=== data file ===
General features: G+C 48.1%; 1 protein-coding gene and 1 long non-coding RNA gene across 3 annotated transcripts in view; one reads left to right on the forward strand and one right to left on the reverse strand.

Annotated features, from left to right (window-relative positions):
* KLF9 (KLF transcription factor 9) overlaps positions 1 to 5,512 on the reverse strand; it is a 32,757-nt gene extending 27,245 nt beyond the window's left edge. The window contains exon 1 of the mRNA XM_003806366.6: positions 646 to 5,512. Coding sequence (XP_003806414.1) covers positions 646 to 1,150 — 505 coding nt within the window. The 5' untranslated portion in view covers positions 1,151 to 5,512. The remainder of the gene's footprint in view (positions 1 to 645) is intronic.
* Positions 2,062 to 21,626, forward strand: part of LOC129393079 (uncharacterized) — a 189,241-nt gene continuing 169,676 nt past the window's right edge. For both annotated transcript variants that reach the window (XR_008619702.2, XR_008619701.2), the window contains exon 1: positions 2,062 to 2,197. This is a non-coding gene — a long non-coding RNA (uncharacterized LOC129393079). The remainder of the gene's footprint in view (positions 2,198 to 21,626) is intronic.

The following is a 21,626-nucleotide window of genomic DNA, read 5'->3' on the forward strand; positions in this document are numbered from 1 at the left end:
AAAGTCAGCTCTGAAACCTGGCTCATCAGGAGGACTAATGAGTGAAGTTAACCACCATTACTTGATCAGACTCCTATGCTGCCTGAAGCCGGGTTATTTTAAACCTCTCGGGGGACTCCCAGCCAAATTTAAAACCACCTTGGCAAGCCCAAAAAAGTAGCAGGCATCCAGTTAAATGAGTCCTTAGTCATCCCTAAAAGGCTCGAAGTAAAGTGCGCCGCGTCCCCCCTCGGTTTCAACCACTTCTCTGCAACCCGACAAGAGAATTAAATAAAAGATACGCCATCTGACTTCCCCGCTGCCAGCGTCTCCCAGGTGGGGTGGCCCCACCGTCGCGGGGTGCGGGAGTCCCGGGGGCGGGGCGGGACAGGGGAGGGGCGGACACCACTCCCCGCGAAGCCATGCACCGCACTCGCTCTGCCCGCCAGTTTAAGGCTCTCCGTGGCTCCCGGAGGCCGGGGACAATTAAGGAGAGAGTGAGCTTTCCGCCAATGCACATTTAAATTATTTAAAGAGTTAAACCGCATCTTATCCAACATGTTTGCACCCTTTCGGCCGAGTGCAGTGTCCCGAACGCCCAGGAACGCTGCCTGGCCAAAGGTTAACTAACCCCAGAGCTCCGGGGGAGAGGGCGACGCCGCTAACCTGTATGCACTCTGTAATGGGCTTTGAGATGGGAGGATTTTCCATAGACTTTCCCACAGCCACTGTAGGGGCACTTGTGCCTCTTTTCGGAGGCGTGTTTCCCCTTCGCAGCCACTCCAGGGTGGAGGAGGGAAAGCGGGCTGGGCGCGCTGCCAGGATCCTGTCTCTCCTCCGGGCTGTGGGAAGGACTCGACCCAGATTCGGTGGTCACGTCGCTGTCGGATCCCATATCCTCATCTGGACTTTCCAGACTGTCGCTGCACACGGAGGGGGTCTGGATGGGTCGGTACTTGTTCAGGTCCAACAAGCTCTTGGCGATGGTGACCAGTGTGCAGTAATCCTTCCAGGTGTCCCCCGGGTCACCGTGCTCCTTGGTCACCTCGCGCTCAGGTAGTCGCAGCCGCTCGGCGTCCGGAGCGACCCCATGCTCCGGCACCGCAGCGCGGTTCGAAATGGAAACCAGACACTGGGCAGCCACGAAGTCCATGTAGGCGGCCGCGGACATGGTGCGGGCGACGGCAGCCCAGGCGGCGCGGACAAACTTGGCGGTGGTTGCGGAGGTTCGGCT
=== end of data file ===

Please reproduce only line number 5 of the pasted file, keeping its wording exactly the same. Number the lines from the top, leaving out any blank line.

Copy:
The following is a 21,626-nucleotide window of genomic DNA, read 5'->3' on the forward strand; positions in this document are numbered from 1 at the left end: